• Development Strategy: The management’s plan for developing the business beyond its existing form. Providing this information could play a crucial role in fetching a higher value for the company. It is the owners’ job to paint a picture not only of what the company currently is but also what it could be down the road.

5. Financial Model

A financial model is a detailed projection of your company’s financial performance, including revenue, expenses, and cash flows. This document typically includes previous years’ financial data, current financial data, as well as projections for the future. This helps potential buyers assess the future financial potential of the business.

Financial models are key when it comes to assigning a value to your business and supporting that value during negotiations. 

Keep in mind that financial projections are often subjective. It is the company owners’ job to create draft projections that paint the company in a positive light but are also grounded in reality and will hold up to scrutiny. Oftentimes, this means emphasizing the value of all the company’s assets and assigning a value to the company’s potential. As this is a crucial part of the M&A process, it is often a good idea to retain the help of a Mergers and Acquisitions (M&A) advisory team. Doing so can help ensure that you fetch the largest possible valuation for your company.

6. Management Presentation

A management presentation is a formal presentation given by the company’s management team to potential buyers. It allows the management team to showcase the company’s strengths, future plans, and answer questions from potential buyers.

Usually, this presentation provides the company’s base facts so that the owners can present them to potential buyers. However, it also gives the company owners room to expand and “sell” the company to potential buyers.

7. Non-Binding Offers (NBO)

Non-binding offers are preliminary offers from interested buyers that outline the general terms and conditions of their proposed acquisition. Since these offers are “non-binding”, there is no legal commitment to continue the deal and these offers are usually subject to further negotiation. 

8. Due Diligence Report

The due diligence process is when potential buyers investigate your company thoroughly to assess its assets, liabilities, contracts, legal issues, and other aspects. The due diligence report – which is prepared by the buyers – summarizes their findings and helps them make informed decisions about the acquisition. Report is often prepared by qualified advisors and is separately covers financial, tax, legal and IT areas.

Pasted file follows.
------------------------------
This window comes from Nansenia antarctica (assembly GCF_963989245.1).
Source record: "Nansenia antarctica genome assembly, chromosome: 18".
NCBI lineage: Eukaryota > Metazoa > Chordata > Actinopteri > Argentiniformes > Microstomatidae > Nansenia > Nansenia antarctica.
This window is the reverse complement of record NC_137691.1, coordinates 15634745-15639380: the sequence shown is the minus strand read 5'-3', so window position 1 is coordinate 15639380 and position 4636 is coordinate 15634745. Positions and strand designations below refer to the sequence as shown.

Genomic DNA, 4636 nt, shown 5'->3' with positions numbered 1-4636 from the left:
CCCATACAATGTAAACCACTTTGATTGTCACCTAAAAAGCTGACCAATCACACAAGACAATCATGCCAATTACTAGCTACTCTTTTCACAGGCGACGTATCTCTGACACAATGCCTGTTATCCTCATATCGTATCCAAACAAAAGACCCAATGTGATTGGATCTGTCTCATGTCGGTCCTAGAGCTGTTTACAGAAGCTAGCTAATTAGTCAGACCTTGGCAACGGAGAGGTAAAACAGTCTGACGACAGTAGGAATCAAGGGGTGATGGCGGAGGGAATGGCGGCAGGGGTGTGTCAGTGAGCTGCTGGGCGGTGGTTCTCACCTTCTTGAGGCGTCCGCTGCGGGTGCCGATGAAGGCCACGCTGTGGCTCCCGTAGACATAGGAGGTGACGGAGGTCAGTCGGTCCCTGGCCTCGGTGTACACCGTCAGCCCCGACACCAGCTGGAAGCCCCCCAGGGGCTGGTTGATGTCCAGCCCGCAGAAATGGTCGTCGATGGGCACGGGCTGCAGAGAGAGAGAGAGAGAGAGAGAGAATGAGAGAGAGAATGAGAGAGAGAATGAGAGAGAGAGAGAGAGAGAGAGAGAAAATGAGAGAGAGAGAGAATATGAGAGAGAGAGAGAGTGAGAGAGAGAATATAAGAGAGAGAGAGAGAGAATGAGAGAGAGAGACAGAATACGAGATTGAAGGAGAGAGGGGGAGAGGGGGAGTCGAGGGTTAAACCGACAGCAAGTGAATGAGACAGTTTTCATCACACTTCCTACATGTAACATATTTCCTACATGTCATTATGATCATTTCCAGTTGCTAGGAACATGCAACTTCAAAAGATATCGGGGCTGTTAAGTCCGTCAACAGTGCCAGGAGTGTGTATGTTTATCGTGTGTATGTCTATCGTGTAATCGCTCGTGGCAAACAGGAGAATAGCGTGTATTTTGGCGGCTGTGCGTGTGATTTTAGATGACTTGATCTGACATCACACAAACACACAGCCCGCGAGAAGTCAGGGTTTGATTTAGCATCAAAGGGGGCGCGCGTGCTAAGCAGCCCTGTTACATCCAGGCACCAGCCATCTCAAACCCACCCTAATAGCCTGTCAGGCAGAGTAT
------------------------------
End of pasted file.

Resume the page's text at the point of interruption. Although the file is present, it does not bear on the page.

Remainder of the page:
9. Binding Offers

Binding offers are formal and legally binding offers from potential buyers that specify the terms and conditions of the acquisition, including the purchase price, payment structure, and any contingencies. In comparison to non-binding offers, these offers create a legal obligation of the buyer to move forward in accordance with the terms of the offer. Binding offers are submitted after the due diligence is completed and on their basis, the sellers decide which investors they want to enter into the negotiation phase with.

10. Shares Purchase Agreement (SPA)

shares purchase agreement (also known as a stock purchase agreement) is the final legal contract that outlines the full terms of the sale and purchase of the shares of a company. According to UpCounsel, a shares purchase agreement outlines the following areas:

  • Name of company,
  • Par value of shares,
  • Name of purchaser,
  • Warranties and representations made by the seller and purchaser,
  • Possible employee issues such as benefits and bonuses,
  • How many shares are being sold,
  • Where and when the transaction takes place,
  • Indemnification agreement over costs that are unforeseen.

This agreement is a legally binding agreement once both parties sign it.

11. Shareholders Agreement

In some cases, a shareholders’ agreement may be required if the company has multiple shareholders or investors, particularly a minority shareholder. In this scenario, this document outlines the rights, obligations, and responsibilities of each shareholder and may include provisions related to the sale of the company.

We hope that you’ve found this article valuable when it comes to learning the 11 most common documents that are prepared during the M&A process. However, please keep in mind that each deal is unique and not all deals will require all 11 of these documents.

If you need personalized advice on navigating a merger or acquisition then please reach out to our team to learn more.

Otherwise, if you enjoyed this article then please be sure to subscribe below to get alerted of new articles as we write them.